Family and Medical Leave Act does not apply to employees of small businesses.

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Q: I have apparently been fired because I took time off to help my dying mother. For seven years, I was employed by a physician who frequently praised my work. Six months ago, when my mom was diagnosed with ovarian cancer, “Dr. Parker” approved my taking an unpaid leave of absence to care for her.

Before I left, Dr. Parker gave me a goodbye hug and promised to keep my position open. When a co-worker asked him if I would be coming back, he said, “Absolutely.” I asked about completing paperwork for the Family and Medical Leave Act, but he said our office was too small to be covered by that law.

While I was out, Dr. Parker never responded to any of my updates. I sent him an email after my mother died but never received a reply. He wouldn’t return my phone calls to the office and, when I finally called his personal cell number, he sent a text saying, “Sorry, can’t talk now.”

I recently learned that my claim for unemployment compensation was denied because Dr. Parker claimed I quit voluntarily. Now I have not only lost my mother but also lost my job. Can I do anything about this?

A: Your cowardly employer is a self-centered jerk. His indifference to your plight clearly illustrates why the Family and Medical Leave Act was created. But if his practice employs fewer than 50 people, then he is unfortunately correct about being exempt. However, other avenues of legal assistance might be available.

If there are at least 15 employees, and if you are in a protected group (age, race, national origin, etc.), call the Equal Employment Opportunity Commission to see if federal discrimination laws may apply. To challenge your denial of unemployment, contact the appropriate state agency. For additional possibilities, consult an attorney who specializes in employment law.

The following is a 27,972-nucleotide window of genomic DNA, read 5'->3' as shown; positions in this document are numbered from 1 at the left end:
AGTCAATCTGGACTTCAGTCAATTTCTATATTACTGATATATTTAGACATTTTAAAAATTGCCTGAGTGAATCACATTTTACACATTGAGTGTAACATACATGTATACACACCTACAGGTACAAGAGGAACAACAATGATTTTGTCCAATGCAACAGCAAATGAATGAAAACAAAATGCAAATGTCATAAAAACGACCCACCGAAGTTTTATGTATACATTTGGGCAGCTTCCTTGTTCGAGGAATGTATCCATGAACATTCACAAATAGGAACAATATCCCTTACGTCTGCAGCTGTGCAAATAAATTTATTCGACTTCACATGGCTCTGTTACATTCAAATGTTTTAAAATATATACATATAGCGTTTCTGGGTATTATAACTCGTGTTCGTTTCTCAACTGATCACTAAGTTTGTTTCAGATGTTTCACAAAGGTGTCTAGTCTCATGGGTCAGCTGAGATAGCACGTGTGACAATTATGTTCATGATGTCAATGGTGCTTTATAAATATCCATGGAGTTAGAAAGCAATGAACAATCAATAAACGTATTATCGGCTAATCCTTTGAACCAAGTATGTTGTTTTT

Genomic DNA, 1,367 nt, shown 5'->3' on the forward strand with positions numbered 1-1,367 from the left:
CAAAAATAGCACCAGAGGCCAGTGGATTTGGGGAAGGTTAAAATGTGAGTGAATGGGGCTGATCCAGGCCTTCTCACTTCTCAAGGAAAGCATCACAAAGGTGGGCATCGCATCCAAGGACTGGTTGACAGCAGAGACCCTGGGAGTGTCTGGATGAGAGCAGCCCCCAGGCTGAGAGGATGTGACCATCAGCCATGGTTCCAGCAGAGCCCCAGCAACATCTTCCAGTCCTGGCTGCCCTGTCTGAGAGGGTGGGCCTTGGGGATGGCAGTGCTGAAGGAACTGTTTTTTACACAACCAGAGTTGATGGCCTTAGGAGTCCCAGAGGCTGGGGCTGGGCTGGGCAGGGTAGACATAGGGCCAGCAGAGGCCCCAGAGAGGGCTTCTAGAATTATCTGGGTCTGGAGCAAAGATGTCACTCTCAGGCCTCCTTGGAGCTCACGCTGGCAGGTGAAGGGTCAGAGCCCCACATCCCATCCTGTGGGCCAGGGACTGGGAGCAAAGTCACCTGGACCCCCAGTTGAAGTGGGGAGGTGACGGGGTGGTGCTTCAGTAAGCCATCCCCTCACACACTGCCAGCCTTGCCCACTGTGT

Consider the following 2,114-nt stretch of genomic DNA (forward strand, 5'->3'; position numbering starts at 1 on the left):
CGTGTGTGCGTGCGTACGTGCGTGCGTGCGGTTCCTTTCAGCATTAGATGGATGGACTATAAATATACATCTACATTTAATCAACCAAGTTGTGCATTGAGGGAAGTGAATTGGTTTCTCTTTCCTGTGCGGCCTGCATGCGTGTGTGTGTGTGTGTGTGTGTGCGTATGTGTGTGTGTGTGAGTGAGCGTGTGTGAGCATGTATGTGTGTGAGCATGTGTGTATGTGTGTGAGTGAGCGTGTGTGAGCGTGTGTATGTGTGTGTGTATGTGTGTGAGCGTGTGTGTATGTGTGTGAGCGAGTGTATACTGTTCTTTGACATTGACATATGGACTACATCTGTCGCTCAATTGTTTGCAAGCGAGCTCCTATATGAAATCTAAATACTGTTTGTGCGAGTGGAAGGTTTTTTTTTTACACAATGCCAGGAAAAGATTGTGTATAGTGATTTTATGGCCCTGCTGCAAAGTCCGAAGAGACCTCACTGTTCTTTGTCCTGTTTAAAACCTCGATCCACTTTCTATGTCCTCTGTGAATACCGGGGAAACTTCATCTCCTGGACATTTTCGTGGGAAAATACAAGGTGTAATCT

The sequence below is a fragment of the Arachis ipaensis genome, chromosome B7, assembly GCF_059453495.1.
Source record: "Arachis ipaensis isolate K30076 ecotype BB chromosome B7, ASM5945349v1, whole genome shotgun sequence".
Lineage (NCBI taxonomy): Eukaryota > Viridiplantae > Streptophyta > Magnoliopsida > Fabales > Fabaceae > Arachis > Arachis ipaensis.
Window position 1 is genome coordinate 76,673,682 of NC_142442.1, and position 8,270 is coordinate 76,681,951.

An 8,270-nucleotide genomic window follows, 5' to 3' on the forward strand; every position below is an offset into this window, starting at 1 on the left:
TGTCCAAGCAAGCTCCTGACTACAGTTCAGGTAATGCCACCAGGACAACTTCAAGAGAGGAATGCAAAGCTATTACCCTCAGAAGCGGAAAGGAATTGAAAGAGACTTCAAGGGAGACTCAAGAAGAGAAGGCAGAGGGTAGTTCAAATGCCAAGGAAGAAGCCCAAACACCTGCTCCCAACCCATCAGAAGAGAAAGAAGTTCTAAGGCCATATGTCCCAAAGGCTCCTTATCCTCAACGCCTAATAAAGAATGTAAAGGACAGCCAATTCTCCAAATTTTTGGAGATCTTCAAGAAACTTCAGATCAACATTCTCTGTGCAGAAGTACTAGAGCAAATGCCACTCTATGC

But even if legal alternatives exist, you should weigh your desire for justice against the practical reality of quickly finding another job. If Dr. Parker’s recommendation is essential to your re-employment, you may need to put aside your anger and request a favorable reference. Odds are that he’ll be willing to provide one — especially if he feels somewhat guilty about throwing you overboard.

Itching to move up

Q: To increase my odds of being promoted, I would like to let management know that I have just completed my master’s degree. Since my immediate supervisor is already aware of this, I’m primarily interested in impressing the managers above him. Do you have any suggestions?

A: The key is to find an appropriate reason for sharing this information. For example, if your organization provided educational assistance in the form of money, time, or schedule flexibility, you might send a brief thank-you email to your supervisor and appropriate higher managers.

Alternatively, you could request a personnel record update by emailing human resources and copying your supervisor and his boss. Or perhaps you can think of other logical motives. Just remember that your goal is to provide information for a specific purpose, not to say, “Hey, look at me, I’ve got a master’s.”

Submit questions to Marie G. McIntyre at